Home > Blog > Unconscious Bias in recruitment

Unconscious Bias in recruitment

12 July 2017
Four icons referencing the job application process. The first icon, labeled Job Listing, has a micro glass looking at a piece of paper. The second icon has a cut of of a man with the text Reviewing of job applications. The third icon us a group of speech bubbles with the label Interviewing. The final icon has a cut out of a man with the text Merit listing.

How can we improve the diversity and gender balance of our workplaces? In 2016, women comprised 59.0% of the APS as a whole, but accounted for 48.9% of its executive level officers and only 42.9% of its Senior Executive Service officers.

Is unconscious bias occurring during the shortlisting process for job applications? BETA removed gender and ethnicity characteristics from job applications to see if this would change the selection outcomes at senior levels of the Australian Public Service (APS).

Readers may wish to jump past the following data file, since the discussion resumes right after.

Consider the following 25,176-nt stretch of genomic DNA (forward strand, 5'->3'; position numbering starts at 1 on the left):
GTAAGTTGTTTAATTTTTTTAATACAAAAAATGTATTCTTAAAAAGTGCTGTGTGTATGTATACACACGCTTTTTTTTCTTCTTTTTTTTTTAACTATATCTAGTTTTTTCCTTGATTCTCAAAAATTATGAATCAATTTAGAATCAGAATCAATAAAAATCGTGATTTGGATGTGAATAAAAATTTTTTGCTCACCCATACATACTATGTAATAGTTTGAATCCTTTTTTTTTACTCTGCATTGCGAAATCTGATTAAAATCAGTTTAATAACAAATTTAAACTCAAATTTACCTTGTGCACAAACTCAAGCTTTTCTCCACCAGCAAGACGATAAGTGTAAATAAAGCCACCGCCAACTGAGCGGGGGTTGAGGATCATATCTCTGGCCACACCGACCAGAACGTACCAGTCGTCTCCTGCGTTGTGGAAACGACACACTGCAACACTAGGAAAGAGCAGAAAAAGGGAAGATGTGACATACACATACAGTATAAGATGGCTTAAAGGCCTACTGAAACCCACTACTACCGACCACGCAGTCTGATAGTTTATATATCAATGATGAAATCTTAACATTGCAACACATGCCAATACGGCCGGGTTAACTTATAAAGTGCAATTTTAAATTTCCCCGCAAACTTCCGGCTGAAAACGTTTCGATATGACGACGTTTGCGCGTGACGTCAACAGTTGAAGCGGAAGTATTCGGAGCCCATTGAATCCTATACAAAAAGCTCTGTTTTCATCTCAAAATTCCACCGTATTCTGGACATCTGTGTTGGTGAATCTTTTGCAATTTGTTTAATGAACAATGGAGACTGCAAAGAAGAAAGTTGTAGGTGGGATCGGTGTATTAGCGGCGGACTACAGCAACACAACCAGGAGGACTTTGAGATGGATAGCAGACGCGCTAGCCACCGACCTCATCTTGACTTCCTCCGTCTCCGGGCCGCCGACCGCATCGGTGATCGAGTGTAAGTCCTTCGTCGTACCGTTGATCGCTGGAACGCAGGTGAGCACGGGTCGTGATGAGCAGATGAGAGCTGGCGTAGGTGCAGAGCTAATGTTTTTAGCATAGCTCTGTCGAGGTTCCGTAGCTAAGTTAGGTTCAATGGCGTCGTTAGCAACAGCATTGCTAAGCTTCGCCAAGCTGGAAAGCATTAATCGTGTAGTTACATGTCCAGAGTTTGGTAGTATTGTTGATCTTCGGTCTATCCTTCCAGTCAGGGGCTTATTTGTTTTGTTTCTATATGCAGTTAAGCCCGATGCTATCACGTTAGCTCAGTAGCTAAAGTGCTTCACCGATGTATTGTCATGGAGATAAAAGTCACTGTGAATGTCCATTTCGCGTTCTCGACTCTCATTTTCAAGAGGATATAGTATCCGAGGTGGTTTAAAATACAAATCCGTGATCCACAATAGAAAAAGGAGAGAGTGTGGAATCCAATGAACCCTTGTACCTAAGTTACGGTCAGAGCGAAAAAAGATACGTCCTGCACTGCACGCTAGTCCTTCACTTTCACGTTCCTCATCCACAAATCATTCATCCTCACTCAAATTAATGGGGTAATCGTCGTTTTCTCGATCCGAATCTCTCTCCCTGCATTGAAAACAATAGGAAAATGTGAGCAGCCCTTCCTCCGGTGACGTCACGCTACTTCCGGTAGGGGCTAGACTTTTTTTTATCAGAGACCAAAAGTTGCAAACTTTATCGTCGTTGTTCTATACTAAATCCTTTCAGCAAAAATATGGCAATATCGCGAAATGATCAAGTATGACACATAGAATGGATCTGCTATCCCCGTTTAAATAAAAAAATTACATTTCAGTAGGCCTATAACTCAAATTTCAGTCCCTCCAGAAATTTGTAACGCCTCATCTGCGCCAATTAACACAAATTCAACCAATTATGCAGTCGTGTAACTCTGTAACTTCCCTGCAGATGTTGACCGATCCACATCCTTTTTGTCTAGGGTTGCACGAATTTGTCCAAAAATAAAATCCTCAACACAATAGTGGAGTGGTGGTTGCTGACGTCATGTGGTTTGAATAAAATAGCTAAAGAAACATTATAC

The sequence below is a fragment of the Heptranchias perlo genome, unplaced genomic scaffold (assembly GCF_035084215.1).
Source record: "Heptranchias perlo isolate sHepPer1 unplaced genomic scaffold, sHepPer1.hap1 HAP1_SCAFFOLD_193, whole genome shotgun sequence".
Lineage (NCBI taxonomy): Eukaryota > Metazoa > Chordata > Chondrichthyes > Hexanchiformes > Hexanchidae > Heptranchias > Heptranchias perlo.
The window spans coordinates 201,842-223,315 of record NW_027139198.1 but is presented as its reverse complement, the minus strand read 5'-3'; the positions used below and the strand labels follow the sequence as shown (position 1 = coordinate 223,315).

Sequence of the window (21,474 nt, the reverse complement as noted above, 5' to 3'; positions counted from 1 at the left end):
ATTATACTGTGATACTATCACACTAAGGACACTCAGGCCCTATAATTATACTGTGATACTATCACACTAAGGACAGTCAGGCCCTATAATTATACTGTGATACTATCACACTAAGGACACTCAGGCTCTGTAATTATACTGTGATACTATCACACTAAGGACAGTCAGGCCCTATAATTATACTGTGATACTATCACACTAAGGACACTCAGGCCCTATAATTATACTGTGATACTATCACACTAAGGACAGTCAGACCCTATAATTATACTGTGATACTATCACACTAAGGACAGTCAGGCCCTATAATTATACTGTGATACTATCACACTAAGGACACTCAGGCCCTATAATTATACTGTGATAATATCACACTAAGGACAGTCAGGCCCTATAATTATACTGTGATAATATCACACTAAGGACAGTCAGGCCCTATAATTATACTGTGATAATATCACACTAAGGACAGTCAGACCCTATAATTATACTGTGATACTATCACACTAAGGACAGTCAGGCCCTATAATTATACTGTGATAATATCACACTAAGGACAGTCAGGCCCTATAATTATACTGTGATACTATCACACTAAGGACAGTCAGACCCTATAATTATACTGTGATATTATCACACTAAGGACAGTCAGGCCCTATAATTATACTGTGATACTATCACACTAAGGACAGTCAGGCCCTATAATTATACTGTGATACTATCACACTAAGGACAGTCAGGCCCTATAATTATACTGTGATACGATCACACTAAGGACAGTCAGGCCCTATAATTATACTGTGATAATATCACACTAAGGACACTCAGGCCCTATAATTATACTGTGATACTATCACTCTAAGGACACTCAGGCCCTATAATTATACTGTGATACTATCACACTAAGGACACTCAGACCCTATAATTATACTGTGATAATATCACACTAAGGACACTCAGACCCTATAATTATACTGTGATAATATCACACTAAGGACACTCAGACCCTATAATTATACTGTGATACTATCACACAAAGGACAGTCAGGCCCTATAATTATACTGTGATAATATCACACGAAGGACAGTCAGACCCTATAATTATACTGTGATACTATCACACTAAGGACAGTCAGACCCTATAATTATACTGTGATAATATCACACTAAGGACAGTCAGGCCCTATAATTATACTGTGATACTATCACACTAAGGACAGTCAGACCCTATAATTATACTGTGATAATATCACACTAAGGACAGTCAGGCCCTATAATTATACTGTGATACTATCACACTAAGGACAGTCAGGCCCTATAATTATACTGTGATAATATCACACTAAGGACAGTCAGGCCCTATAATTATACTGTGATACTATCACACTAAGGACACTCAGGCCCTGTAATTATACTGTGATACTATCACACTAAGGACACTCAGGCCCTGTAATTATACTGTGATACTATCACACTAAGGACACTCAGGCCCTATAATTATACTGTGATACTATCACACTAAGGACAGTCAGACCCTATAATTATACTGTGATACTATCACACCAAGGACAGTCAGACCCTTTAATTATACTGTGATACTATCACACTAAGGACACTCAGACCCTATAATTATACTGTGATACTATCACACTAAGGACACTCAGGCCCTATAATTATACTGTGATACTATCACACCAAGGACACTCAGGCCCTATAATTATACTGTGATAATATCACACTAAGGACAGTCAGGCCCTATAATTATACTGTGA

The results of our study found de-identification did not appear to promote diversity at the shortlisting phase of recruitment. The study found that females and minorities were more likely to be shortlisted when their characteristics are identified.

Based on our study de-identifying CVs did not solve the problem of gender equality, or lack of diversity, at senior levels within the APS. This study is the first building block in a broader evidence base that is needed to determine what works to improve diversity in recruitment. It tested shortlisting decisions in a hypothetical recruitment situation.

More broadly, it is important to consider where else bias could be happening. This includes how positions are advertised, how interviews are conducted, and how hiring panels are selected and managed. More work needs to be done to address gender balance and diversity in our workplaces, with all stages of the recruitment process part of this solution. Given the importance of this issue, we intend to keep looking and test what works in real world settings.

Read the full report Going blind to see more clearly: unconscious bias in Australian Public Service (APS) shortlisting processes for more information.